A Land of Promise

Lekh Lekha By :  Matthew Berkowitz Former Director of Israel Programs, JTS Posted On Nov 11, 2016 / 5777 | דבר אחר | A Different Perspective | Israel

© Rabbi Matthew L. Berkowitz
The Lovell Haggadah, Plate 2 (2008)

Abraham continually inspires us, his descendants, in his ability to place trust in the journey. God’s command to “[j]ourney forth from your country, from your birthplace, and from your father’s house” (Gen. 12:1) is striking: Leaving one’s country is doable. But to journey from one’s birthplace and familial connections is jarring—with the potential to transform one into an aimless wanderer. Abraham is commanded to sacrifice his roots for an indeterminate future—for the place that God will show him. A promise. And nothing more.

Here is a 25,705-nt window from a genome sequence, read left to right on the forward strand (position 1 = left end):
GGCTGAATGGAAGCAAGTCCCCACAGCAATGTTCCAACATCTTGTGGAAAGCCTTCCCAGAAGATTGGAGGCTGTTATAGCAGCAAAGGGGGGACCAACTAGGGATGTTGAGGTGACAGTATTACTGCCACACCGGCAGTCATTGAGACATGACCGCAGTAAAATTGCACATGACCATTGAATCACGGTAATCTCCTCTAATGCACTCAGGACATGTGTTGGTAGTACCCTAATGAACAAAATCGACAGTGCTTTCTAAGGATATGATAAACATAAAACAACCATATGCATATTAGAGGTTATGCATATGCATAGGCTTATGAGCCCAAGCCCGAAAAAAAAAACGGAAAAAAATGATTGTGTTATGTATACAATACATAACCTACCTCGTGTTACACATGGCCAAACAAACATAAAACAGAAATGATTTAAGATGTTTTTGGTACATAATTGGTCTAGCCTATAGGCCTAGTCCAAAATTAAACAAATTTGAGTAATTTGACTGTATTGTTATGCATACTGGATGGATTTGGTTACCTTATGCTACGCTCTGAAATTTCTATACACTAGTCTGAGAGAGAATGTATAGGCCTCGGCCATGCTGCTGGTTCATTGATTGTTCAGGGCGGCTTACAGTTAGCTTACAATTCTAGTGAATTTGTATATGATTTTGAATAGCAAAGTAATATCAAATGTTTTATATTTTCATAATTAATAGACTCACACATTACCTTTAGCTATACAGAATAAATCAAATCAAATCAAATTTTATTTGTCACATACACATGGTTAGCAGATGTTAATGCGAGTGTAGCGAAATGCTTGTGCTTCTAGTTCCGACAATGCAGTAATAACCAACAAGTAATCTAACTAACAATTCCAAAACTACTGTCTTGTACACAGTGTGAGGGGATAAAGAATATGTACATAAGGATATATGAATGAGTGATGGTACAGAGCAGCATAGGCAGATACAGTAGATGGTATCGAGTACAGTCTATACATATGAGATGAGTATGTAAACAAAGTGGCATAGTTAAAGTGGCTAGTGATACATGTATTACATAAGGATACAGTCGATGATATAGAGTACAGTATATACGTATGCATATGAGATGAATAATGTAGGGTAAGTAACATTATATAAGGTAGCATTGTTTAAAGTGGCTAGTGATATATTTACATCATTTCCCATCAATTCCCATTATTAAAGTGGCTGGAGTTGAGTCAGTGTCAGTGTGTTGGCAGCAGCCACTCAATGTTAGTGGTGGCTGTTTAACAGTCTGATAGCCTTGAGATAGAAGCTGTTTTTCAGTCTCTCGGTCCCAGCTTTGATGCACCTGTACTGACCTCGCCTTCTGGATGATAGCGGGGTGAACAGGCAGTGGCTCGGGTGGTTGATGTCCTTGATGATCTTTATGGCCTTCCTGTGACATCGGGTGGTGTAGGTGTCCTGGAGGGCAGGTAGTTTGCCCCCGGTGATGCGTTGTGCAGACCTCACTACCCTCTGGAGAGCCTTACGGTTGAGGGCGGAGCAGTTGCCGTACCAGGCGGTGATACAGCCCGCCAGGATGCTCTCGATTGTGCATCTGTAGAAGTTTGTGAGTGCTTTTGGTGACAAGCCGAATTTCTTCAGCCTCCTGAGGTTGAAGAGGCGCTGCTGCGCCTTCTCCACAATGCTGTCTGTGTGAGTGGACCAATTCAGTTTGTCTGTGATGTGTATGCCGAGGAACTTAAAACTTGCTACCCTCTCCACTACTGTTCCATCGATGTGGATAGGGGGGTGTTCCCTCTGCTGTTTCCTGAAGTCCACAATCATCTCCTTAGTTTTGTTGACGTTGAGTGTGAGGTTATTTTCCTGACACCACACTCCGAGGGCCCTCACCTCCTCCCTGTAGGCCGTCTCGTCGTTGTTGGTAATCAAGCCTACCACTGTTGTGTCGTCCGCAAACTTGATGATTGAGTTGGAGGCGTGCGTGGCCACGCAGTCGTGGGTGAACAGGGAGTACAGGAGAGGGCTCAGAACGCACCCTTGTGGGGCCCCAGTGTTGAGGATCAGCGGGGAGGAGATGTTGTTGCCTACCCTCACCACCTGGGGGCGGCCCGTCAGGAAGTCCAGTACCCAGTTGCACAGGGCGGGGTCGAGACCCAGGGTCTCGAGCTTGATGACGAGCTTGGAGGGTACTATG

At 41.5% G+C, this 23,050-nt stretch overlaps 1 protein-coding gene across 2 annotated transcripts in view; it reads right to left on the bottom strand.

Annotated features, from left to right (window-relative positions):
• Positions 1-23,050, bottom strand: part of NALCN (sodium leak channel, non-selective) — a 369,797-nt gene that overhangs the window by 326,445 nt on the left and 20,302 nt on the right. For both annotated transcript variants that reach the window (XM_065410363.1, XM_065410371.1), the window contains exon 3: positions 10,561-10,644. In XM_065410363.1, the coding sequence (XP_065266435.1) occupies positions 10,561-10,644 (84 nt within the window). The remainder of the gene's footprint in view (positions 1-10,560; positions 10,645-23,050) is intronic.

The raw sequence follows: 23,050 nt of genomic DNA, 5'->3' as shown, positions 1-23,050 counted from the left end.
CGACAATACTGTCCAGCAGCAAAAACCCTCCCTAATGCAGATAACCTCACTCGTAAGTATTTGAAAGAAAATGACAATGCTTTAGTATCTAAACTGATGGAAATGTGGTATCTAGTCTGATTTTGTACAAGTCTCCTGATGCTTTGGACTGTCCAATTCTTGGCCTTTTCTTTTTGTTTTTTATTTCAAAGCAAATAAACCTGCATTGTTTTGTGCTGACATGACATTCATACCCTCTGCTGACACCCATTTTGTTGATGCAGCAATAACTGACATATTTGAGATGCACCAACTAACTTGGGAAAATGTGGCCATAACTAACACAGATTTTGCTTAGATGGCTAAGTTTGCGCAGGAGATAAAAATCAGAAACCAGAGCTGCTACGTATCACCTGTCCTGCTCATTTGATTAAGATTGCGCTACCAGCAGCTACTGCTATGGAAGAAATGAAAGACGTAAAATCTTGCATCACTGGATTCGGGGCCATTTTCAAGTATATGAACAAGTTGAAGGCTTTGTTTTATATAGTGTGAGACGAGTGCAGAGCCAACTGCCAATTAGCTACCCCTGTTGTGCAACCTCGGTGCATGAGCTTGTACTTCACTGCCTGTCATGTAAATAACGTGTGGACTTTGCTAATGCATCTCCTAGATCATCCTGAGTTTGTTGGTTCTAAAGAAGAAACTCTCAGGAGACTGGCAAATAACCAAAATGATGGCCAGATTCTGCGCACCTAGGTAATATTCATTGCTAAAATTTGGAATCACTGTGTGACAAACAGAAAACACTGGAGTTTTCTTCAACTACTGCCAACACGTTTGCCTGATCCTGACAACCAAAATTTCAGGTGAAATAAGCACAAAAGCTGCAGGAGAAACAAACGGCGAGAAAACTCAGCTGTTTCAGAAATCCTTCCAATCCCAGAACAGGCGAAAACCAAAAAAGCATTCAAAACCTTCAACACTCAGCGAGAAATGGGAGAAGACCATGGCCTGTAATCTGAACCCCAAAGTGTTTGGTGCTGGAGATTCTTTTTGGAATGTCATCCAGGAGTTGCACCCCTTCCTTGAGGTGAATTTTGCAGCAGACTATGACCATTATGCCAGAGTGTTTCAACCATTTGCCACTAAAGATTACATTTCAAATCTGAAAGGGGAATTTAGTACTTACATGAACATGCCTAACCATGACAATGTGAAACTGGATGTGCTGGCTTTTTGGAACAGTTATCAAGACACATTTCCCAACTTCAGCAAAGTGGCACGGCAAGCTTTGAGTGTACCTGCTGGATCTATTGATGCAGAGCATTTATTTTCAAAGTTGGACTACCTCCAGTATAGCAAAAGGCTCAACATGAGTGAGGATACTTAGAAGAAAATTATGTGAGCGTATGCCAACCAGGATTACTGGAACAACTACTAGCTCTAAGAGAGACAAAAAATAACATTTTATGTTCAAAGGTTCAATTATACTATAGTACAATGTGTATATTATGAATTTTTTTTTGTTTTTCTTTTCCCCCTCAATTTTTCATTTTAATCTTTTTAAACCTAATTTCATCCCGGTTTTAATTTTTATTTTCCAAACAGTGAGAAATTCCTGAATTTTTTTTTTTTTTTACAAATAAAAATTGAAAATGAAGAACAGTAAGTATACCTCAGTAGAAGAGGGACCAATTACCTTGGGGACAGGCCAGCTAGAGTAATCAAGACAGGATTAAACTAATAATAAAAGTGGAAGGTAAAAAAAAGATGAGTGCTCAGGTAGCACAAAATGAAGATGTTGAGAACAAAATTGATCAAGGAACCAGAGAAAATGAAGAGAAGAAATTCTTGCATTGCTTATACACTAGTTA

Rashi unpacks the command of lekh lekha: “go for your benefit and for your own good and there I will make of you a great nation.”  As in the “hero’s journey” described by Joseph Campbell, Abraham must depart, initiate himself into a new reality, and then return—to himself. He returns a truer self, a renewed self. The Land of Israel, the Rabbis teach, has the capacity to affect the mind and soul: “The air of the Land of Israel sharpens one’s acuity” (BT Bava Batra 158b). There is not only a physical connection between the Jewish people and the Land, but also a deeply mystical and intellectual one. We nurture the Land and the Land nurtures us. We are a reflection of the diverse landscapes of Israel; we are richly layered and textured like Israel; and we aspire heavenward—just as the earthly furrows beckon to the heavenly horizons of our Promised Land. It all begins with a journey—trusting in that commanding voice which will take us to a beautiful land and a deeper and truer self.